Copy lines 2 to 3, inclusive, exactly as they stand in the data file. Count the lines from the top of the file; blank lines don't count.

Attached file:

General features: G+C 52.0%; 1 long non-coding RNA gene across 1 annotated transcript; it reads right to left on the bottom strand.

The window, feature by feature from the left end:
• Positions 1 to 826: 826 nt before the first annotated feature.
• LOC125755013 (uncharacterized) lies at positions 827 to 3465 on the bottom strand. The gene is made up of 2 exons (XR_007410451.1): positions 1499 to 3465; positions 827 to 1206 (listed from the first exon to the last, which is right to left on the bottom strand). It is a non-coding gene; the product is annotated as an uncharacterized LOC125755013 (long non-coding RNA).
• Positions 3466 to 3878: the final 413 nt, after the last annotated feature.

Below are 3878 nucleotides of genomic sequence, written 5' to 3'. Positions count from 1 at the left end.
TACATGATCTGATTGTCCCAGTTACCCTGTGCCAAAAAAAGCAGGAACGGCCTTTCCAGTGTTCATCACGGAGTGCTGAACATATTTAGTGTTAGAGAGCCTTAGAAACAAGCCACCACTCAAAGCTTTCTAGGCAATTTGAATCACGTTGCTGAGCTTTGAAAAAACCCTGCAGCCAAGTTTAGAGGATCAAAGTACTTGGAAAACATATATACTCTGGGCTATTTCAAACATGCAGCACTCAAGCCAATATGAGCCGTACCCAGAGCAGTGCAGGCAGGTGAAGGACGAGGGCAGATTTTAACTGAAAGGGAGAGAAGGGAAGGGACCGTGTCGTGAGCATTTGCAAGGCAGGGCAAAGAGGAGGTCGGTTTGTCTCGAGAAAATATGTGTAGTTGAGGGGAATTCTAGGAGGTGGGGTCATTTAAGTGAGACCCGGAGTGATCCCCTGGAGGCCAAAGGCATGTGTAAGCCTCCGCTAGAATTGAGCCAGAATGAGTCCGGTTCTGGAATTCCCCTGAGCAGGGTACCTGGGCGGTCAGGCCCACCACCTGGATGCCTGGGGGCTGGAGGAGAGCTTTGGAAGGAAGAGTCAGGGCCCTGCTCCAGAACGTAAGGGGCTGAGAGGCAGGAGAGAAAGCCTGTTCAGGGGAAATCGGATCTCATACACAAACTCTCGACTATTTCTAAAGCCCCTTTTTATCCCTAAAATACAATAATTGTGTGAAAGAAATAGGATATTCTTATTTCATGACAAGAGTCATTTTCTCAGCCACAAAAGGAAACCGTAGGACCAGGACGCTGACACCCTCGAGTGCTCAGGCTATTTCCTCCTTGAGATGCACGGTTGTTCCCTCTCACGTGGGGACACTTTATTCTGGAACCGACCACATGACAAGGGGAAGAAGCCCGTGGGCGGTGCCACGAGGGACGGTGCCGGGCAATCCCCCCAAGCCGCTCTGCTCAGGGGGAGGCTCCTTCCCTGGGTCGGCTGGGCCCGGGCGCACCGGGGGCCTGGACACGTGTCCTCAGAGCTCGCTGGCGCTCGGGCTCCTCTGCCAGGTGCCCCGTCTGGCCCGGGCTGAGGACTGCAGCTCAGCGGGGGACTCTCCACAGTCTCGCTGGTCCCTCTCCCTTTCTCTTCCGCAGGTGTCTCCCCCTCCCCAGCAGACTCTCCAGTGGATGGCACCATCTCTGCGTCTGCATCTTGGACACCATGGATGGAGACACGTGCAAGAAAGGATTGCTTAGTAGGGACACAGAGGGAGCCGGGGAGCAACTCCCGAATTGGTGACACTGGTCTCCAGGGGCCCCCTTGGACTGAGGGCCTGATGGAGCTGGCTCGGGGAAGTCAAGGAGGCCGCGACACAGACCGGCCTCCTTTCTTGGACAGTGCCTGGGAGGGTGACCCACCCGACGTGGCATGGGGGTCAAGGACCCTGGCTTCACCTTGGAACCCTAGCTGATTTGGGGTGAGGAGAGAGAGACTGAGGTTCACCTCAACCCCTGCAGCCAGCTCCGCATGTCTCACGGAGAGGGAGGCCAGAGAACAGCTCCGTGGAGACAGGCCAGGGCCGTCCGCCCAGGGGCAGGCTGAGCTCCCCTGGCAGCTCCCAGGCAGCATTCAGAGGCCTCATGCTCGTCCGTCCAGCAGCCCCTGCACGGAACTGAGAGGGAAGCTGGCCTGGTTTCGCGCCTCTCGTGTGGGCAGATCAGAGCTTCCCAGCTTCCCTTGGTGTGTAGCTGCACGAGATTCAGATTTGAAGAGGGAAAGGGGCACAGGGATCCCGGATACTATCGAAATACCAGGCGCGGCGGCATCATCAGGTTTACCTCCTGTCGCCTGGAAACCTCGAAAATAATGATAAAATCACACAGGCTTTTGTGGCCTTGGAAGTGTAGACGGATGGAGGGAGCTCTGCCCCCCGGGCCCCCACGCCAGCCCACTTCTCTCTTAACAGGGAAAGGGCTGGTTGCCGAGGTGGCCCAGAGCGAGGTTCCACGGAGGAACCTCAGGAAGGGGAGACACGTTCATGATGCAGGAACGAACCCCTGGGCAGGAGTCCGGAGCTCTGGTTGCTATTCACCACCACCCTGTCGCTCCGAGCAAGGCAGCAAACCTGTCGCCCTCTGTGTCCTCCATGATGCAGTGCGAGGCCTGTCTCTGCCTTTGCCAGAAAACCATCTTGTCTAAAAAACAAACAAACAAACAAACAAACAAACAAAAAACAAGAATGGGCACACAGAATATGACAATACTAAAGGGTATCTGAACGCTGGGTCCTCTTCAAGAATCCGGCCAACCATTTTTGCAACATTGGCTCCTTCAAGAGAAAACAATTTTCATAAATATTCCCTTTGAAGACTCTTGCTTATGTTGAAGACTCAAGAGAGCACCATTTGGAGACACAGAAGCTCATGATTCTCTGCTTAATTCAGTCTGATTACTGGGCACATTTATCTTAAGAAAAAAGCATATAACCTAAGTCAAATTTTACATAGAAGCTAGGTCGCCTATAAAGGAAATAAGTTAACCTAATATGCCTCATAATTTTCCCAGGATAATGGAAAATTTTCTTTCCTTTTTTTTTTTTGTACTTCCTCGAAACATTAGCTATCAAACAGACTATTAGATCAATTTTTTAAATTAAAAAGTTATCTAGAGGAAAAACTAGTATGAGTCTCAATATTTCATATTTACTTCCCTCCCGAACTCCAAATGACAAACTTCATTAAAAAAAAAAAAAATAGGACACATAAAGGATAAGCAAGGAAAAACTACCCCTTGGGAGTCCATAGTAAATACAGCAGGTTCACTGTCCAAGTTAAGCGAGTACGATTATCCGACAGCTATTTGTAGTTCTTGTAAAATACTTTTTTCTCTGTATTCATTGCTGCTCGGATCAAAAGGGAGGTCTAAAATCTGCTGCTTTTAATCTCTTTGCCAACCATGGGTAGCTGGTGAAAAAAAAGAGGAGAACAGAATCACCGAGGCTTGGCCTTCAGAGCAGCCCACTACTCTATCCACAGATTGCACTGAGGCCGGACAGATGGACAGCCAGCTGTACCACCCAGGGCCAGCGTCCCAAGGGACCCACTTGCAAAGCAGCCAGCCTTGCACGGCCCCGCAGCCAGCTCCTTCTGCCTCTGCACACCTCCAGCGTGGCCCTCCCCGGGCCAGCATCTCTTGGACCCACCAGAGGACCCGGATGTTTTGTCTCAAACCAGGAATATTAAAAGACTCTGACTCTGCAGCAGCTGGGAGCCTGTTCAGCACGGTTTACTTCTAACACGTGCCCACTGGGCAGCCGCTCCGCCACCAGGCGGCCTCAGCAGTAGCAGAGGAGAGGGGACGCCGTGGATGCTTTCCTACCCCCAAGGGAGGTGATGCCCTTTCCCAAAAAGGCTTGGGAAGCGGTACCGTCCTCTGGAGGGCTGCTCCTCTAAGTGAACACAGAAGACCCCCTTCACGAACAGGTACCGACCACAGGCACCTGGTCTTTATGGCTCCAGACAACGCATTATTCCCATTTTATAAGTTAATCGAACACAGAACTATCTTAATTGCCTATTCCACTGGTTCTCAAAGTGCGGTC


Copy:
The window, feature by feature from the left end:
• Positions 1 to 826: 826 nt before the first annotated feature.